Looking beyond Silicon Valley: why the US tech industry is sprawling inland

Looking beyond Silicon Valley: why the US tech industry is sprawling inland

The phrase ‘tech city' has undoubtedly become synonymous with the sprawling mecca that is the Bay Area's Silicon Valley and - especially in the past couple of decades - you would have been forgiven for thinking that this is the only front door to our disruptive industry. While many huge tech organisations and skillful entrepreneurs certainly still populate the Valley, alongside New York City and even Seattle, not much thought has historically been given to other locales that have had more and more to offer in recent years.

It's becoming increasingly apparent that CIOs and IT managers seeking a skill injection need not straddle the east and west coast for their next batch of hires or branch office, as the industry is starting to extend its arms inward. According to a recent study by Forrester, the US tech economy is shifting and spreading to inland metro areas, with a number of inland centres growing at impressively high rates, while their big-city counterparts are waning.


Why are organisations building their profiles away from the valley?

Silicon Valley has experienced an incredible growth period for STEM jobs between 2006 and 2016, with 33% growth over this period for an average of 3% per year. However, this has dropped a full percentage point to 2% annual growth over the past couple of years, according to data from Forbes. Meanwhile, the tech capitals of New York City, Chicago, and Los Angeles all experienced below average tech growth between 2006 and 2016.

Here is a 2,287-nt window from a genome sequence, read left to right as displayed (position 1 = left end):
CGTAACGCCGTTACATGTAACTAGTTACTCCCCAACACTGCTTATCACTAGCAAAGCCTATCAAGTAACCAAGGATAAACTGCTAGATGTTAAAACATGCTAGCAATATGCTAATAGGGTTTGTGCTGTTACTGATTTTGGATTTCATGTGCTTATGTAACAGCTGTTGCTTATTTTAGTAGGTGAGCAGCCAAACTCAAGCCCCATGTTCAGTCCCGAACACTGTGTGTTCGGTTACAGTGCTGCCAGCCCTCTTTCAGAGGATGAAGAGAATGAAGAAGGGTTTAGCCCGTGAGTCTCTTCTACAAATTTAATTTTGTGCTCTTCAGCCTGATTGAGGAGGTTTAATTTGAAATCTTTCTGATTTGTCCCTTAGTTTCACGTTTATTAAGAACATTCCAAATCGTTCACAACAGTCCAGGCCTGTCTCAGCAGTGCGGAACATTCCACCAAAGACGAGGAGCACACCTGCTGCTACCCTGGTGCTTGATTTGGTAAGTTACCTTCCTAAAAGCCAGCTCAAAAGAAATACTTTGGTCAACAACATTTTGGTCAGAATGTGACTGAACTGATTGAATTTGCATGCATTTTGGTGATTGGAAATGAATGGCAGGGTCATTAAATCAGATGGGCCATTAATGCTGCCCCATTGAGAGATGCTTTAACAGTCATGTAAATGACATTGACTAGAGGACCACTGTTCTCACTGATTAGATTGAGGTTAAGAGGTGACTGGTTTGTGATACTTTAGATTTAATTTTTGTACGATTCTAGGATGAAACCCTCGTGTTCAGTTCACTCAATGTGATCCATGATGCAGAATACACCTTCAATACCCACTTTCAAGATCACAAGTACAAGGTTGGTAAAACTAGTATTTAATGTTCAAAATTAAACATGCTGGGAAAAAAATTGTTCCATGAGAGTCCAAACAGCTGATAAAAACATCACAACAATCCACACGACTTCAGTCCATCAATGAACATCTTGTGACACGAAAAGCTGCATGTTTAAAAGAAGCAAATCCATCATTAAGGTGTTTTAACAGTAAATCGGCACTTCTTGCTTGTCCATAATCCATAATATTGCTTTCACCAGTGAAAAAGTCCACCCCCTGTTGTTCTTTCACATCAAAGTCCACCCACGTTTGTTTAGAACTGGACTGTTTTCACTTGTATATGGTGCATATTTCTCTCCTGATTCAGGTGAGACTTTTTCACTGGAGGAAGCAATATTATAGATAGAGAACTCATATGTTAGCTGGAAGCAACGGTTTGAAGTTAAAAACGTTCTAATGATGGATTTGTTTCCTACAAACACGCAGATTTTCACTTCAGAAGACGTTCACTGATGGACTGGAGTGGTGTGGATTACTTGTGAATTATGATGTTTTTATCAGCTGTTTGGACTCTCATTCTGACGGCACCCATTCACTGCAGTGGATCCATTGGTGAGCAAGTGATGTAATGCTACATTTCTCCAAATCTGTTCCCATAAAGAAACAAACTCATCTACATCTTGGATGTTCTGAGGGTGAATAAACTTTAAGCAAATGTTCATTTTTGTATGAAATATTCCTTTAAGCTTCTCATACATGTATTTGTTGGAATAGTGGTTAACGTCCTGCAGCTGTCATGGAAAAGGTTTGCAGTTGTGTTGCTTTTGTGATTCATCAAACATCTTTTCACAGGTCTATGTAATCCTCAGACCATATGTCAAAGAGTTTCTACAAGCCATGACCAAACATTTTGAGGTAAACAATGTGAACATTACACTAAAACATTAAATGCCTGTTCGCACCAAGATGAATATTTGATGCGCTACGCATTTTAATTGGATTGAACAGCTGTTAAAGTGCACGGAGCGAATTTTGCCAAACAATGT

Much of this can be attributed to the unsustainable climates of those megacities for their residents. High housing costs have been a definitive qualm of those living in NYC or Silicon Valley, with the latter experiencing a period of severe housing unaffordability. According to data from the National Association of Realtors, San Jose has a median house price of $1.3 million, with an average salary of over $250,000 required to make a deposit on a home.

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Pat Martlew

Patrick Martlew is a technology enthusiast and editorial guru that works the digital enterprise beat in London. After making his tech writing debut in Sydney, he has now made his way to the UK where he works to cover the very latest trends and provide top-grade expert analysis.

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